Audio added subsequent to post: see caption at left.
A dull gray cinder block wall rising from hot asphalt became the backdrop for a “reverse job fair” on the Thursday before Labor Day weekend, staged to oppose a federal initiative the event’s organizers call a job killer. The choice of location was deliberate — directly across Virginia Street from the Reno offices of Senators Reid and Ensign.
“Normally during summer time, job fairs would be taking place,” organizer McKay Daniels told a sparse gathering of onlookers. “In fact, it’s a reverse job fair that’s taking place across our country on a daily basis.”
To underscore his point, Daniels indicated a giant pink slip. The poster board creation all but eclipsed the diminutive Randi Thompson, who, as the envoy of the National Federation of Independent Business, carried it to the podium.
Daniels, Thompson, and several others appeared as part of the Alliance to Protect Nevada Jobs. Their focus was the Employee Free Choice Act, a controversial Obama administration priority that has languished in Washington. Alliance members assert the law would add expense and red tape for business, cause jobs to dry up, and force employees to unionize against their will. There is speculation the bill may be revived this fall after a long latent period.
The group was denounced by another Thompson — Danny Thompson, Executive Secretary-Treasurer of the Nevada AFL-CIO.
“These are a bunch of employers who are doing everything they can to muddy the waters, to prevent working people from forming a union,” he said in a telephone interview, accusing the Alliance to Protect Nevada Jobs of misleading the public.
Thompson said the Employee Free Choice Act would stop employers from harassing employees while they are unionizing, and ensure they don’t drag out the negotiating process once the workers have unionized.
The primary provisions of EFCA allow automatic certification of a union, if a majority of employees sign cards indicating their support, a process that’s currently achieved by a secret ballot. Detractors say workers will be pressured during organizing campaigns to sign up on the spot, opening the door for intimidation.
Clara Andriola of the Associated Builders and Contractors of Nevada took the podium, and called the legislation “the Employee Forced Choice Act,” saying it takes away the right to a private vote, and would dictate to business the provisions in their employee handbooks.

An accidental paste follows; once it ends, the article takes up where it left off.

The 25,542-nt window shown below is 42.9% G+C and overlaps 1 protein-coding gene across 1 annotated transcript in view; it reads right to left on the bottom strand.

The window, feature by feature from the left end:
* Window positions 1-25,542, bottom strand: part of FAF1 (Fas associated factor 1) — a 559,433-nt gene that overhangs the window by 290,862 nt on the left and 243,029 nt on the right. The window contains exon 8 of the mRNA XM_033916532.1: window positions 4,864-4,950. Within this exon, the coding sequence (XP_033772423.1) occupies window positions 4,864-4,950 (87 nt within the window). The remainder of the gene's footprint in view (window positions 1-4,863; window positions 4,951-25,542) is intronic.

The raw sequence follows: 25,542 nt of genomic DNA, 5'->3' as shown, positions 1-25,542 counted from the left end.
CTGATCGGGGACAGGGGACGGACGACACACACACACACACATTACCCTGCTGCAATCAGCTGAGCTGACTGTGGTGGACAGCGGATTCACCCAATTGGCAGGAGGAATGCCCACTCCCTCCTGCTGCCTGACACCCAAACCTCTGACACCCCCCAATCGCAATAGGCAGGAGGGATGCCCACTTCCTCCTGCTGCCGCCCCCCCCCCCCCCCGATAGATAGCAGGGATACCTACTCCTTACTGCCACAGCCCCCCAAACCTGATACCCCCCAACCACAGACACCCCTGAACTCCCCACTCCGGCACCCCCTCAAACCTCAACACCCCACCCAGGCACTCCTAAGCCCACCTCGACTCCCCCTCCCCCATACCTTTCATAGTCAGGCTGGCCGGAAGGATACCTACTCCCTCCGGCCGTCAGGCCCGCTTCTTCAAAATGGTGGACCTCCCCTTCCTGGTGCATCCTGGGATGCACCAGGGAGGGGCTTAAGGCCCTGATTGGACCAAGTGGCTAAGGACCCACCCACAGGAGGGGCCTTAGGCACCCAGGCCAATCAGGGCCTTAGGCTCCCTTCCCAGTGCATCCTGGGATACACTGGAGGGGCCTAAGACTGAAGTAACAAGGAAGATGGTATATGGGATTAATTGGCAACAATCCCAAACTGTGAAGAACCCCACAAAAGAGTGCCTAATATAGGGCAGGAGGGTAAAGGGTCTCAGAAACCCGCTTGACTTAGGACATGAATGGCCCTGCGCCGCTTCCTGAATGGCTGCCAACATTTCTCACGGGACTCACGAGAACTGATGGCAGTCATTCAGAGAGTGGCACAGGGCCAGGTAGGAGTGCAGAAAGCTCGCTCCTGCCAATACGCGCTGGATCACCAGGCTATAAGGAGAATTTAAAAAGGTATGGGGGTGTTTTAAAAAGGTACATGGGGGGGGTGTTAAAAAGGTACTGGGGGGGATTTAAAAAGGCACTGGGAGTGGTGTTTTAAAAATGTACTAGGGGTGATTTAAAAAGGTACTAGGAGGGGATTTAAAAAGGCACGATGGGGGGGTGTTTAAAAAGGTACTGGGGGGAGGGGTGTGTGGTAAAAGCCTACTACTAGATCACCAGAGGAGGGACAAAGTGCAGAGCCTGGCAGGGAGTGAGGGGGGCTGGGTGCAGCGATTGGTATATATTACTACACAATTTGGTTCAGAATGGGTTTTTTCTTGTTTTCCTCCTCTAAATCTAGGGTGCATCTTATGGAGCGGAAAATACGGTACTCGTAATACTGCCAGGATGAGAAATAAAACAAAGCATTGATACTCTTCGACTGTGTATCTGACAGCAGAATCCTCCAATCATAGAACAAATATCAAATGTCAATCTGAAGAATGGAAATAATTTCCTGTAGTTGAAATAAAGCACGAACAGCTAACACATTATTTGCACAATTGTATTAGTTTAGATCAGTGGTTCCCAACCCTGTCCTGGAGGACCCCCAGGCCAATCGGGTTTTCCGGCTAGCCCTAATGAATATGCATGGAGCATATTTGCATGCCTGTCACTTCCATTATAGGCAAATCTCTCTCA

Andriola said the National Labor Relations Board is currently working to put in place pieces of EFCA through administrative action, recognizing that the legislation is unpopular and may not pass the Senate, despite bullish predictions by labor leaders earlier this year.
Of particular concern, said Ray Bacon of the Nevada Manufacturer’s Association, is the requirement for binding arbitration if employers and newly formed unions can’t arrive at a contract within 120 days, a pace many businesses consider rushed. Because Nevada has a shortage of qualified arbitrators, Bacon said, the process would be assigned by the NLRB to arbitrators from outside the state.
“That means somebody from California, or somebody from the east coast, or somebody from Washington, D.C. is gonna be setting the terms of a labor contract,” he said. “I’m not sure that fits real well in the state of Nevada, and it probably won’t be well-received.”
The arbitrator shortage is disputed by Danny Thompson.
“There are plenty of arbitrators in Nevada, and it’s never been a problem for any arbitrations we’ve been involved in,” Thompson told the Reasonable Reporter, estimating there have been thousands.
The Alliance cites 85 percent as the portion of the Nevada workforce that does not wish to be part of a union.
Hear Tray Abey from the Reno Sparks Chamber of Commerce by clicking on the flash player below. If you do not have a flash player you may download the file directly by clicking here. The file is 2 minutes and 30 seconds long.